Questioning Technology: A Sucker Born Every Minute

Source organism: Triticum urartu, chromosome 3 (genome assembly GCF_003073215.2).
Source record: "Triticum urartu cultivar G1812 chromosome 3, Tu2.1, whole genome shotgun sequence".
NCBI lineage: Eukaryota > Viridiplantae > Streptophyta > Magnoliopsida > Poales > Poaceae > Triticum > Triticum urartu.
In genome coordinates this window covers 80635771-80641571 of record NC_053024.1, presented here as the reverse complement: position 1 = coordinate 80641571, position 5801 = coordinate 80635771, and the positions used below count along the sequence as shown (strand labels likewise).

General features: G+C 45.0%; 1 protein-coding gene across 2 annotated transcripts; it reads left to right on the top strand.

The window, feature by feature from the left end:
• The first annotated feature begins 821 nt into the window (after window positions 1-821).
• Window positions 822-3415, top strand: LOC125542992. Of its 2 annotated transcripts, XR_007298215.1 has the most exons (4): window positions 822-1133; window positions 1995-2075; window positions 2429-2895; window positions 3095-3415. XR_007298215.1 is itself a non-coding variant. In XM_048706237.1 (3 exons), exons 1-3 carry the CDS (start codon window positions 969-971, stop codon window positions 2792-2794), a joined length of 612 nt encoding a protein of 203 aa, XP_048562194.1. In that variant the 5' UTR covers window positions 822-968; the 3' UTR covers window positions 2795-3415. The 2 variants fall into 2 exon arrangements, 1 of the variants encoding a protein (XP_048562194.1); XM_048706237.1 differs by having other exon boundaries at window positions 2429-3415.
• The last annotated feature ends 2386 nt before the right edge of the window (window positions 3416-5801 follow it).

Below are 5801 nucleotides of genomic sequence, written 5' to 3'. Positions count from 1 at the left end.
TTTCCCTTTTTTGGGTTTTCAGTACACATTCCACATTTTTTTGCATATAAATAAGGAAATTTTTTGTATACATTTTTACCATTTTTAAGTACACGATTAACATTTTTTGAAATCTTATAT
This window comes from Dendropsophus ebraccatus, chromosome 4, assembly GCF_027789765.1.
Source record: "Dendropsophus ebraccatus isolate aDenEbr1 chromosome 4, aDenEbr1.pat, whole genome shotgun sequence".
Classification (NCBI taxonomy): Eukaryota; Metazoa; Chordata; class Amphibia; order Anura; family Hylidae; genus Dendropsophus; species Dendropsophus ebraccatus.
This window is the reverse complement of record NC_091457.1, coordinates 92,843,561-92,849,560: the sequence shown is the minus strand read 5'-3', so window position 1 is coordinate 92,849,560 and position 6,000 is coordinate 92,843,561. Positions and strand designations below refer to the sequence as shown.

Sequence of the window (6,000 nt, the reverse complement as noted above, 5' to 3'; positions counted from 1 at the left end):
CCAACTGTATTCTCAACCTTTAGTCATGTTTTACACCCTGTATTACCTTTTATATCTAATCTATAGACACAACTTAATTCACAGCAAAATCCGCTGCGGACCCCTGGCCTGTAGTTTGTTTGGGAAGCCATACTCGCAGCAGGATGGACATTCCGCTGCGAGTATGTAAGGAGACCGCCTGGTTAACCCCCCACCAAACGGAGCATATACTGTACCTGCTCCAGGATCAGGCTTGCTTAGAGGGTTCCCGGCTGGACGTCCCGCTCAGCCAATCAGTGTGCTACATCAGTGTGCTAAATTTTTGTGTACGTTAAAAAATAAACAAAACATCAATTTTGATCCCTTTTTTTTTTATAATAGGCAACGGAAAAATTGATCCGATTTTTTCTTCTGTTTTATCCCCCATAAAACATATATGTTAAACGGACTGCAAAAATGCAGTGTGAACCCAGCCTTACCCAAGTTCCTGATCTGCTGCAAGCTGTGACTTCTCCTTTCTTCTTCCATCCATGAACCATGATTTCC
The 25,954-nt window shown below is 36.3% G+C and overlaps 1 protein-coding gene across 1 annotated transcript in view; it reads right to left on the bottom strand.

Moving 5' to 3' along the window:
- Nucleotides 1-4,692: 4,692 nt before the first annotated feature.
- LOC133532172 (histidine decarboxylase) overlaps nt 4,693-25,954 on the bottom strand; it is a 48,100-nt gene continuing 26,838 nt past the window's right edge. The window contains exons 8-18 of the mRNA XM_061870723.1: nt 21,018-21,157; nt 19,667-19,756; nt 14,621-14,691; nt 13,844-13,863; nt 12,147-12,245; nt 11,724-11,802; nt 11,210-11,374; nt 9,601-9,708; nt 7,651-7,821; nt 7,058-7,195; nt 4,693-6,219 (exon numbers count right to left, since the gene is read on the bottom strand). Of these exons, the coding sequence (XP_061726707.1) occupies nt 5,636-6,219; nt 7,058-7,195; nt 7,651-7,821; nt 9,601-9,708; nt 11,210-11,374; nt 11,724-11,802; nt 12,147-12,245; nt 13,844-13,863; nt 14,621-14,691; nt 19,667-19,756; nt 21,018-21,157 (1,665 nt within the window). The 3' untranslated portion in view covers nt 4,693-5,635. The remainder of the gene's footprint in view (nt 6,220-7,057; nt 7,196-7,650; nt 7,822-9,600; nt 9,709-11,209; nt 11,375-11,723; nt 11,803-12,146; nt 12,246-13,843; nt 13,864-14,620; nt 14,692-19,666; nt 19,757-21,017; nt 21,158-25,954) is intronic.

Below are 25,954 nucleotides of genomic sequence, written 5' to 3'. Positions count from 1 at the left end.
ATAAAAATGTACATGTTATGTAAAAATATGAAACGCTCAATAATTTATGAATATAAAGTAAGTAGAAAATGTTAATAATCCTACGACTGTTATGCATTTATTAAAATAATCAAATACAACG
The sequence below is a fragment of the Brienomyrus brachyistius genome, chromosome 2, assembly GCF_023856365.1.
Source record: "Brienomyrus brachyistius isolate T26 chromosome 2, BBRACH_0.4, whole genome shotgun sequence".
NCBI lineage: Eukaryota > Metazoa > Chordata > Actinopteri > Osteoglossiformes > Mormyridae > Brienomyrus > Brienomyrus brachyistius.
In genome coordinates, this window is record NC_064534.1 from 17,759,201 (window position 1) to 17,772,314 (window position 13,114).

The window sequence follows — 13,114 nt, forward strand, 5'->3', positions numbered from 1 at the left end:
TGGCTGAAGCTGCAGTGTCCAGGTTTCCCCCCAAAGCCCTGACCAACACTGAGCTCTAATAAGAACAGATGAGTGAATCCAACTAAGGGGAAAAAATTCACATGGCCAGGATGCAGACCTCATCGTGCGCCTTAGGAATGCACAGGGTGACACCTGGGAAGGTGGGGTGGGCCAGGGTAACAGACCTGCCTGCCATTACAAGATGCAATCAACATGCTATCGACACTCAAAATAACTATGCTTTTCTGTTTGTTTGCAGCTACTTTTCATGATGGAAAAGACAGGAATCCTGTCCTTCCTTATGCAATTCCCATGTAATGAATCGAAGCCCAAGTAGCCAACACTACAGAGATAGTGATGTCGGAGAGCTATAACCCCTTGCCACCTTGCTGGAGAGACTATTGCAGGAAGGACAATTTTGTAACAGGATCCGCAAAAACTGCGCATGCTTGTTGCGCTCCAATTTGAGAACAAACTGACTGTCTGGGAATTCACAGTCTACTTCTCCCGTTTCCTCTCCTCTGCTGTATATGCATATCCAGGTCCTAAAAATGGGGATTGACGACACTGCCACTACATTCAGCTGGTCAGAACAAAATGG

One of the saddest realizations to surface in this age of information is that many Americans will believe just about anything they are told by "authorities" from the government, media or well-known corporations. Emboldened by past success, the propaganda machine is now getting even more brazen in it's attempt to shape the map of reality for those who shun independent inquiry.General Electric's NBC television network has announced a new cable television program that purports to analyse the impact technology is having on people's lives. Called "Scan," the program -- to be broadcast on the CNBC cable channel -- will be owned and sponsored by IBM, a company with a clear interest in how technology is perceived by people.Incredibly, NBC will give IBM complete control over Scan's content. "At the very end of the day, if we see something that we really don't want aired, of course we have final veto," said Marianne Caponnetto, IBM's world-wide director of media strategy and operations, in an interview with the Wall Street Journal.More incredibly, NBC is claiming publicly that Scan should be considered a fair and objective information program rather than a propaganda piece promoting IBM technology. The series "is not an infomercial for IBM," said Steve Carter, executive vice president in charge of advertising sales at NBC Cable & International, to the Journal. "It has to be editorially pure. One of the mainstays of NBC and General Electric is integrity."Even IBM couldn't keep a straight face in light of such babble. Big Blue acknowledges that the subject matter for the CNBC programs is similar to a current multimillion-dollar ad campaign the company is running called "Solutions for a Small Planet." In fact, one of the first episodes of Scan will feature a story on how Vatican priests digitize ancient art and texts in order to put them on the Internet. Not surprisingly, the Vatican uses IBM equipment and technology.This blurring of the line between propaganda and objectivity also extends to the History Channel, a high brow distributor of supposedly non-fiction programming on cable. The History Channel is owned by A&E Television Networks, which is owned by (you guessed it) General Electric, Disney's ABC Television network and Hearst.The History Channel recently announced it would air a new series of historical corporate profiles that would feature such names as AT&T, DuPont and General Motors. Each company was to serve as co-producer of the episode on itself, help fund the program and buy ads during the series, which was to be called "The Spirit of Enterprise." To insure that the content did not ruffle corporate feathers, each company was to be allowed to review their program in advance of broadcast and veto any content they didn't like.In announcing the project, executives of the History Channel actually claimed that this cozy arrangement with the denizens of corporate America would not interfere with its ability to present unbiased historical information to the public. When the laughter finally died down, the TV historians ran for the hills.Refusing to face questions from the press, Daniel Davids, general manager of the History Channel, bit the bullet through a written statement. He said that because of "recent concerns expressed which suggested the appearance of a lack of objectivity surrounding this work in progress, we felt it was in the best interest to abandon the idea."One can only imagine how much fun it would be to watch Mr. Davids squirm when pressed to explain why an organization that would even consider a project as outrageous as "The Spirit of Enterprise" should be trusted to deliver unbiased history in any context at all. Personally, I don't trust General Electric, Disney and Hearst to tell me the truth about anything, much less the history of the planet.Programs like "Scan" and "The Spirit of Enterprise" are graphic examples of what can happen when unchecked commerce corrupts public media. These are the products of corporate owners who care only about profits and not about people and their communities.The only remaining question is whether or not American TV viewers will buy it. Will they quietly "consume" propaganda programming in large enough numbers or will they reject such fare for crossing an unseemly line into their living rooms. If P.T. Barnum were alive today, I wonder how he'd he bet?#

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